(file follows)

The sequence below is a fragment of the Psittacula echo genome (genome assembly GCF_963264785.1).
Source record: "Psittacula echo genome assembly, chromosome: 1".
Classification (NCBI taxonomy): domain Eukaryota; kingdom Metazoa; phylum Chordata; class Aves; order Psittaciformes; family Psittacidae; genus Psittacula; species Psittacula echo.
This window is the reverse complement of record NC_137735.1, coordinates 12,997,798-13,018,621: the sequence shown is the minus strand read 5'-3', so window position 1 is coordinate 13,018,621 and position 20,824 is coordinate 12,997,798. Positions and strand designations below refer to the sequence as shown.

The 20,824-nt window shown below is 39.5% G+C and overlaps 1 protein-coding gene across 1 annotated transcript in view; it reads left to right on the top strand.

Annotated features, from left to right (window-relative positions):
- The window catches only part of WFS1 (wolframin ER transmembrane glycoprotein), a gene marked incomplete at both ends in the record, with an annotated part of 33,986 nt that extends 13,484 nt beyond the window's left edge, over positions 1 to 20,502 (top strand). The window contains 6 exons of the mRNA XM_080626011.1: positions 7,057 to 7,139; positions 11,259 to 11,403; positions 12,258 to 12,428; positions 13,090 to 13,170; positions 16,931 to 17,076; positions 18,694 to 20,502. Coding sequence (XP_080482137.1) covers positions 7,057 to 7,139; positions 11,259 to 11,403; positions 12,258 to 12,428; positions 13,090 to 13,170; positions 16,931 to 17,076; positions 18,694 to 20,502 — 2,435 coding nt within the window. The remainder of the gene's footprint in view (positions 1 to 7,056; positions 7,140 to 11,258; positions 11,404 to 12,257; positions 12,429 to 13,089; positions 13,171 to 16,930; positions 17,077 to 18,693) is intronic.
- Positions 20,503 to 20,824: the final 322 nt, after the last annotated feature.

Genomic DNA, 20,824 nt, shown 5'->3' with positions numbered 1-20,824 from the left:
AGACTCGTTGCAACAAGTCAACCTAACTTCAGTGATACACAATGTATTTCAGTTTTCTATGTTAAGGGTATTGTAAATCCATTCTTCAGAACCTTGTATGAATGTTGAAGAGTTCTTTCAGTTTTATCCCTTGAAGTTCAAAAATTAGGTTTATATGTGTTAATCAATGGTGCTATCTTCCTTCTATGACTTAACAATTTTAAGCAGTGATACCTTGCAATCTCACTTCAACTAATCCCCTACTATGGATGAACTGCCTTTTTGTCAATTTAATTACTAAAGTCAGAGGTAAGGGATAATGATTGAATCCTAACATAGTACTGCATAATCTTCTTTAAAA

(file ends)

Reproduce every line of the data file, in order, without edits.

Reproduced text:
The sequence below is a fragment of the Psittacula echo genome (genome assembly GCF_963264785.1).
Source record: "Psittacula echo genome assembly, chromosome: 1".
Classification (NCBI taxonomy): domain Eukaryota; kingdom Metazoa; phylum Chordata; class Aves; order Psittaciformes; family Psittacidae; genus Psittacula; species Psittacula echo.
This window is the reverse complement of record NC_137735.1, coordinates 12,997,798-13,018,621: the sequence shown is the minus strand read 5'-3', so window position 1 is coordinate 13,018,621 and position 20,824 is coordinate 12,997,798. Positions and strand designations below refer to the sequence as shown.

The 20,824-nt window shown below is 39.5% G+C and overlaps 1 protein-coding gene across 1 annotated transcript in view; it reads left to right on the top strand.

Annotated features, from left to right (window-relative positions):
- The window catches only part of WFS1 (wolframin ER transmembrane glycoprotein), a gene marked incomplete at both ends in the record, with an annotated part of 33,986 nt that extends 13,484 nt beyond the window's left edge, over positions 1 to 20,502 (top strand). The window contains 6 exons of the mRNA XM_080626011.1: positions 7,057 to 7,139; positions 11,259 to 11,403; positions 12,258 to 12,428; positions 13,090 to 13,170; positions 16,931 to 17,076; positions 18,694 to 20,502. Coding sequence (XP_080482137.1) covers positions 7,057 to 7,139; positions 11,259 to 11,403; positions 12,258 to 12,428; positions 13,090 to 13,170; positions 16,931 to 17,076; positions 18,694 to 20,502 — 2,435 coding nt within the window. The remainder of the gene's footprint in view (positions 1 to 7,056; positions 7,140 to 11,258; positions 11,404 to 12,257; positions 12,429 to 13,089; positions 13,171 to 16,930; positions 17,077 to 18,693) is intronic.
- Positions 20,503 to 20,824: the final 322 nt, after the last annotated feature.

Genomic DNA, 20,824 nt, shown 5'->3' with positions numbered 1-20,824 from the left:
AGACTCGTTGCAACAAGTCAACCTAACTTCAGTGATACACAATGTATTTCAGTTTTCTATGTTAAGGGTATTGTAAATCCATTCTTCAGAACCTTGTATGAATGTTGAAGAGTTCTTTCAGTTTTATCCCTTGAAGTTCAAAAATTAGGTTTATATGTGTTAATCAATGGTGCTATCTTCCTTCTATGACTTAACAATTTTAAGCAGTGATACCTTGCAATCTCACTTCAACTAATCCCCTACTATGGATGAACTGCCTTTTTGTCAATTTAATTACTAAAGTCAGAGGTAAGGGATAATGATTGAATCCTAACATAGTACTGCATAATCTTCTTTAAAA